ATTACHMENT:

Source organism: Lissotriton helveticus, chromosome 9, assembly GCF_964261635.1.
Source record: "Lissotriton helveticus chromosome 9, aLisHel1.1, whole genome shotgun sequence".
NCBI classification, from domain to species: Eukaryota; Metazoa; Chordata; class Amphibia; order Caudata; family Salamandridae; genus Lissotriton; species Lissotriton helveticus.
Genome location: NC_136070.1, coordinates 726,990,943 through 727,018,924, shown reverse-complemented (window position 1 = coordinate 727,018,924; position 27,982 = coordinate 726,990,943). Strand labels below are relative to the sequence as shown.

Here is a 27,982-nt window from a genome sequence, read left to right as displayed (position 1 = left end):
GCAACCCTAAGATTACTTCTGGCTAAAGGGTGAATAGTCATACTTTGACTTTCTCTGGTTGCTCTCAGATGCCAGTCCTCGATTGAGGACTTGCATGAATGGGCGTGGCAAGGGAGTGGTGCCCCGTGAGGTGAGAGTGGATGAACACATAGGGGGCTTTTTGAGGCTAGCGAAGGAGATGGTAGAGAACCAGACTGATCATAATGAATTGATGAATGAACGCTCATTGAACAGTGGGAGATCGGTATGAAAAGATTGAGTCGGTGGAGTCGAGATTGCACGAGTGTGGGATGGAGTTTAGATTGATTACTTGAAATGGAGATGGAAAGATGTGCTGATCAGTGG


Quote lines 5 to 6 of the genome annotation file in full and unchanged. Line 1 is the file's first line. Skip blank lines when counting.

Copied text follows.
Here is a 27,982-nt window from a genome sequence, read left to right as displayed (position 1 = left end):
GCAACCCTAAGATTACTTCTGGCTAAAGGGTGAATAGTCATACTTTGACTTTCTCTGGTTGCTCTCAGATGCCAGTCCTCGATTGAGGACTTGCATGAATGGGCGTGGCAAGGGAGTGGTGCCCCGTGAGGTGAGAGTGGATGAACACATAGGGGGCTTTTTGAGGCTAGCGAAGGAGATGGTAGAGAACCAGACTGATCATAATGAATTGATGAATGAACGCTCATTGAACAGTGGGAGATCGGTATGAAAAGATTGAGTCGGTGGAGTCGAGATTGCACGAGTGTGGGATGGAGTTTAGATTGATTACTTGAAATGGAGATGGAAAGATGTGCTGATCAGTGG